An interesting concept of converting transportation fuel needs to natural gas arose at the Rotary Luncheon Wednesday as renewable energy manager for the Arkansas Energy Office J.D Lowery provided a breakdown of the conversion.

An interesting concept of converting transportation fuel needs to natural gas arose at the Rotary Luncheon Wednesday as renewable energy manager for the Arkansas Energy Office J.D Lowery provided a breakdown of the conversion.
“Natural gas powers more than 100,000 vehicles in the United States and roughly about 11.2 million vehicles world wide,” said Lowery.  “Natural gas vehicles are a good choice for high-mileage fleets such as buses and taxis that are centrally fueled or operate within a limited area. The advantages of natural gas as an alternative fuel include its domestic availability, widespread distribution infrastructure, low cost compared with gasoline and clean burning qualities."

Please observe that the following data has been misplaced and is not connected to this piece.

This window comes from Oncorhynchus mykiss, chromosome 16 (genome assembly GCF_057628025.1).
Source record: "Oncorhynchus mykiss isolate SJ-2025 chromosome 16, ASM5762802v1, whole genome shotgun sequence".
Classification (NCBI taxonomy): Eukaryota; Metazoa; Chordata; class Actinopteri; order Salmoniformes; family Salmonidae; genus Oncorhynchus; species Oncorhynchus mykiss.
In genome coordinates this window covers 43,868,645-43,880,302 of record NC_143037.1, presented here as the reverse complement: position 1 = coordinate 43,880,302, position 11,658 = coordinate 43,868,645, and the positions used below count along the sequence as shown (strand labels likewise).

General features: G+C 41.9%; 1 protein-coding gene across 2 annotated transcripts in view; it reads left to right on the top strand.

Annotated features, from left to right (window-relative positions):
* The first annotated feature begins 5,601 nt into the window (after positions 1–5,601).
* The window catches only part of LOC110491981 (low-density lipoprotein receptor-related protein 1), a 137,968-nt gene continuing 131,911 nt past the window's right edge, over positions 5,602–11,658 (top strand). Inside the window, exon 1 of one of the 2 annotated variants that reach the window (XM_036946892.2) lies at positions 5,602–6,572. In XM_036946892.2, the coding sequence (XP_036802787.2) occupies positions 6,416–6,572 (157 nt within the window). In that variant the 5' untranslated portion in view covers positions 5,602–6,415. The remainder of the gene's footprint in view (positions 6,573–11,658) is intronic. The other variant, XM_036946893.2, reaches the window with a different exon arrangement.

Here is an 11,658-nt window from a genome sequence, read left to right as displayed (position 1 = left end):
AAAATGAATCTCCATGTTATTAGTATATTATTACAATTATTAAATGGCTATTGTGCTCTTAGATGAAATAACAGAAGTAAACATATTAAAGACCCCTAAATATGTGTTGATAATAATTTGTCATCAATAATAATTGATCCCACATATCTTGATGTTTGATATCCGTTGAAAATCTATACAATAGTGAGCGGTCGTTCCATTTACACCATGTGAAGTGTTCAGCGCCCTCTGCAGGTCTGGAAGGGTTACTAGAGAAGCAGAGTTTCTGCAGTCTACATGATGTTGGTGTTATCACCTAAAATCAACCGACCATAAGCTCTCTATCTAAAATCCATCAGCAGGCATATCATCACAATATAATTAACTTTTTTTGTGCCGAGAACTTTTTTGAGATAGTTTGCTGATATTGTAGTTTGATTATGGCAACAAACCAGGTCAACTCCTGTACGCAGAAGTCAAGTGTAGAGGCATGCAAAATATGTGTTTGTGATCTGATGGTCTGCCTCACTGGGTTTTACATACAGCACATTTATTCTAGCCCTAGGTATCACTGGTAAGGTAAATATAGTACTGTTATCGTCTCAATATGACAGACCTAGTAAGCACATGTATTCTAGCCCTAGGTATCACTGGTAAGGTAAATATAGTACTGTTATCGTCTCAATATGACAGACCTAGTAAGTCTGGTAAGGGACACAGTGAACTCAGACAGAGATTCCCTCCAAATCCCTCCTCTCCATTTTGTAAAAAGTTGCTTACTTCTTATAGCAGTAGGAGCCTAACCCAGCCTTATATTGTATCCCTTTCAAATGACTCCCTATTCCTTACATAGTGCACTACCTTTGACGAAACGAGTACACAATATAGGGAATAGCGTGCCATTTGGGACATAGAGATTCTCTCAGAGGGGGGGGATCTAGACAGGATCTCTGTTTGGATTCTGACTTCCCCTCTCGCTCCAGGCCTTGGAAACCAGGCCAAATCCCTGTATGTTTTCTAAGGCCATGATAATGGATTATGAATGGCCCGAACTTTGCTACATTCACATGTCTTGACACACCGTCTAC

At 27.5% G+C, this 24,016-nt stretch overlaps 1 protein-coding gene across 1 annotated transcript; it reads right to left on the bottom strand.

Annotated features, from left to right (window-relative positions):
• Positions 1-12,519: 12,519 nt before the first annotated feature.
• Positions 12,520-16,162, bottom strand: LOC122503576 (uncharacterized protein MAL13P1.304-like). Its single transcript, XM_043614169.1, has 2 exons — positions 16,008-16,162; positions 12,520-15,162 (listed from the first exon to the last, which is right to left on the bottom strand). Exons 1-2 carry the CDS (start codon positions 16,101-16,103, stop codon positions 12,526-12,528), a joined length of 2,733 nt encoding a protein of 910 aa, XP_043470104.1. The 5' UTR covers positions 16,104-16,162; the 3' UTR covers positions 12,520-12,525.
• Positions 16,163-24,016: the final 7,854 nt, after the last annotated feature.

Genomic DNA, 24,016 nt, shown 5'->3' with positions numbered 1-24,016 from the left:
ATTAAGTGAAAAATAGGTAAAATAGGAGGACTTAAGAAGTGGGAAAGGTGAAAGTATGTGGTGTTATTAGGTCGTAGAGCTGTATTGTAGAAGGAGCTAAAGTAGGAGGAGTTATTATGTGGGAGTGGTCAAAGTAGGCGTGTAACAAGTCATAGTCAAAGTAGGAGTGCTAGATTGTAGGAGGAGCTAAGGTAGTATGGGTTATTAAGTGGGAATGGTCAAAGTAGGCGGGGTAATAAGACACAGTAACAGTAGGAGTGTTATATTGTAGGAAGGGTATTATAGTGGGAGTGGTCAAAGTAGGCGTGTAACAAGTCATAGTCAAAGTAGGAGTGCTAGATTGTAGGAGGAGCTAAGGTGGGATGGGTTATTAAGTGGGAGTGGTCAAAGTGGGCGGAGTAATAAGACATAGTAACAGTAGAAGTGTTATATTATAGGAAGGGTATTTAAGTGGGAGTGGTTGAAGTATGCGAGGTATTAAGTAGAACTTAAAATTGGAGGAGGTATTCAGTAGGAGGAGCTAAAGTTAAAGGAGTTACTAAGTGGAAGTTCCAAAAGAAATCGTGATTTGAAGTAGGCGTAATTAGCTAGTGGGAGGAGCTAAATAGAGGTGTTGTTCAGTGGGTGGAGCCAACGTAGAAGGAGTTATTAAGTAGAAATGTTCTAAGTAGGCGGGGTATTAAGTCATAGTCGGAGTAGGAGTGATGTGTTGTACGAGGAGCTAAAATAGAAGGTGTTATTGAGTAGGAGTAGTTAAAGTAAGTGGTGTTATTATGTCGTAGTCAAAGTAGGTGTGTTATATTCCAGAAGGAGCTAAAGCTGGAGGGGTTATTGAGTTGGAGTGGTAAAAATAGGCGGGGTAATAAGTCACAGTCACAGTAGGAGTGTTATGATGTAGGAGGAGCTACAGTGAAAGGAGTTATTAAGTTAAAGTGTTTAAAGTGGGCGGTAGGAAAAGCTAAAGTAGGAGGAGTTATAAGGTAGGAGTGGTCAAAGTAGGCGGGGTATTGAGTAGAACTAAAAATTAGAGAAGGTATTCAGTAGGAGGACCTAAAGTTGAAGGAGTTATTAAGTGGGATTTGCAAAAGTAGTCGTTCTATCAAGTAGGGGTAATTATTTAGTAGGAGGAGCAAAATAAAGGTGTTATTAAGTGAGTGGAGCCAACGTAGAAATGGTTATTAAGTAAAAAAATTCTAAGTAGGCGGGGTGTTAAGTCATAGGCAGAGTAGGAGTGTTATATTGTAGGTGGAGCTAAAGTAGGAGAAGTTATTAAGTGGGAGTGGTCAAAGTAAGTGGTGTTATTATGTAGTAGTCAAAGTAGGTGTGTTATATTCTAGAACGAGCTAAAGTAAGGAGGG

According to Lowery natural gas is an odorless, nontoxic gaseous mixture of hydrocarbons-predominately methane (CH4).  Lowery explained that because it is a gas it must be stored onboard a vehicle in either a compressed gaseous or liquefied state. 
"Compressed Natural Gas and liquefied natural gas helps us to be more efficiently green and less dependent on oil," continued Lowery. 
Much like the gasoline that is stored in tanks, LNG is super cooled and then stored in special insulated tanks.